TTY(4) Linux Programmer's Manual TTY(4)
tty - controlling terminal
The file /dev/tty is a character file with major number 5 and minor number 0, usually with mode 0666 and ownership root:tty. It is a synonym for the controlling terminal of a process, if any. In addition to the ioctl(2) requests supported by the device that tty refers to, the ioctl(2) request TIOCNOTTY is supported. TIOCNOTTY Detach the calling process from its controlling terminal. If the process is the session leader, then SIGHUP and SIGCONT signals are sent to the foreground process group and all processes in the current session lose their controlling tty. This ioctl(2) call works only on file descriptors connected to /dev/tty. It is used by daemon processes when they are invoked by a user at a terminal. The process attempts to open /dev/tty. If the open succeeds, it detaches itself from the terminal by using TIOCNOTTY, while if the open fails, it is obviously not attached to a terminal and does not need to detach itself.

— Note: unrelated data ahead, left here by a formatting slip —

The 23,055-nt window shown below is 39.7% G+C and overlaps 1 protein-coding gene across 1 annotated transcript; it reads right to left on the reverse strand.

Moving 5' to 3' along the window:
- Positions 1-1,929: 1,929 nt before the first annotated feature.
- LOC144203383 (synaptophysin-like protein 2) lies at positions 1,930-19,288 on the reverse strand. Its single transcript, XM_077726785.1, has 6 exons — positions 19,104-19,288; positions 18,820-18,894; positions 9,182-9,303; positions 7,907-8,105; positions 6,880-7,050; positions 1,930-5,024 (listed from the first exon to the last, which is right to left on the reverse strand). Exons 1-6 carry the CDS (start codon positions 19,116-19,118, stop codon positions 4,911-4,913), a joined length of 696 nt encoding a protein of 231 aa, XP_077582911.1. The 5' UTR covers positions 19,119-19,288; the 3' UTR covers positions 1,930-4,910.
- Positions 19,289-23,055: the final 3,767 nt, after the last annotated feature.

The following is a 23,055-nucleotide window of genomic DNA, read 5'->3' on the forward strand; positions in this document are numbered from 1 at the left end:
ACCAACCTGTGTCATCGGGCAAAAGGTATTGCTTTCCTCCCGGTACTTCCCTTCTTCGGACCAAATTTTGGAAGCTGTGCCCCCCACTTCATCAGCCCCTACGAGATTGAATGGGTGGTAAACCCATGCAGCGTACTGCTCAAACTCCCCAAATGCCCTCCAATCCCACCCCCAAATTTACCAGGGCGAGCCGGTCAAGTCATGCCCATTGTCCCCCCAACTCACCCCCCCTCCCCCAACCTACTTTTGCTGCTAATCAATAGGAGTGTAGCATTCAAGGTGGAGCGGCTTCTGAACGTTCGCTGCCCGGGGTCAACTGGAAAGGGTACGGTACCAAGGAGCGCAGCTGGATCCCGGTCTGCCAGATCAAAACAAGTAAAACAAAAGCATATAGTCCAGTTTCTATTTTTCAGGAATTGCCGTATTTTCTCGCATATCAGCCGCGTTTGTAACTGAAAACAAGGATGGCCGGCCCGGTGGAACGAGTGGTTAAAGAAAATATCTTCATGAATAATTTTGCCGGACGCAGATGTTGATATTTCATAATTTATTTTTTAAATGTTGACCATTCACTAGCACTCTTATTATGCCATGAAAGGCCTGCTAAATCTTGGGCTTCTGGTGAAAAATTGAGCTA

chown(1), mknod(1), ioctl(2), ioctl_console(2), ioctl_tty(2), termios(3), ttyS(4), vcs(4), pty(7), agetty(8), mingetty(8)
This page is part of release 5.11 of the Linux man-pages project. A description of the project, information about reporting bugs, and the latest version of this page, can be found at https://www.kernel.org/doc/man-pages/. Linux 2019-03-06 TTY(4)
Pages that refer to this page: setterm(1), tset(1), ioctl(2), ioctl_console(2), open(2), stdin(3), ttyS(4), vcs(4), pty(7), termio(7), pam_selinux(8)
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